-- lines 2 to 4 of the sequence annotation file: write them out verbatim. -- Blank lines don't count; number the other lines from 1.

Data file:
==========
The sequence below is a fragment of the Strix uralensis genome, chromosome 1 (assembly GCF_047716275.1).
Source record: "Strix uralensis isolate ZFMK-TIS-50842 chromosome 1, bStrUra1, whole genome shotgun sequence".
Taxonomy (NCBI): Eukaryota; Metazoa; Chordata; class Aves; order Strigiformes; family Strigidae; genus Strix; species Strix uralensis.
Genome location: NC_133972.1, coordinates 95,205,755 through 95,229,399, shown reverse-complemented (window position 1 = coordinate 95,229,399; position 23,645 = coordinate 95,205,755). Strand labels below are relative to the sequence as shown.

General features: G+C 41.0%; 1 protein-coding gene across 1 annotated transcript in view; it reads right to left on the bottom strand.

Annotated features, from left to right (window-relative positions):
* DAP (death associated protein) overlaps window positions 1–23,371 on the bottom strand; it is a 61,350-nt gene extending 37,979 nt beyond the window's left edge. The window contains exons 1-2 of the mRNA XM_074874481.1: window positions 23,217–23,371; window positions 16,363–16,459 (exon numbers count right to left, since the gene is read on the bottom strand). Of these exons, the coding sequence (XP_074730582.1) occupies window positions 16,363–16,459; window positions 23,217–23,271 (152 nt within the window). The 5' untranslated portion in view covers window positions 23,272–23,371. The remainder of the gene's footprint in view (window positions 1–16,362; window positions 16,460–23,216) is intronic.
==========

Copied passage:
Source record: "Strix uralensis isolate ZFMK-TIS-50842 chromosome 1, bStrUra1, whole genome shotgun sequence".
Taxonomy (NCBI): Eukaryota; Metazoa; Chordata; class Aves; order Strigiformes; family Strigidae; genus Strix; species Strix uralensis.
Genome location: NC_133972.1, coordinates 95,205,755 through 95,229,399, shown reverse-complemented (window position 1 = coordinate 95,229,399; position 23,645 = coordinate 95,205,755). Strand labels below are relative to the sequence as shown.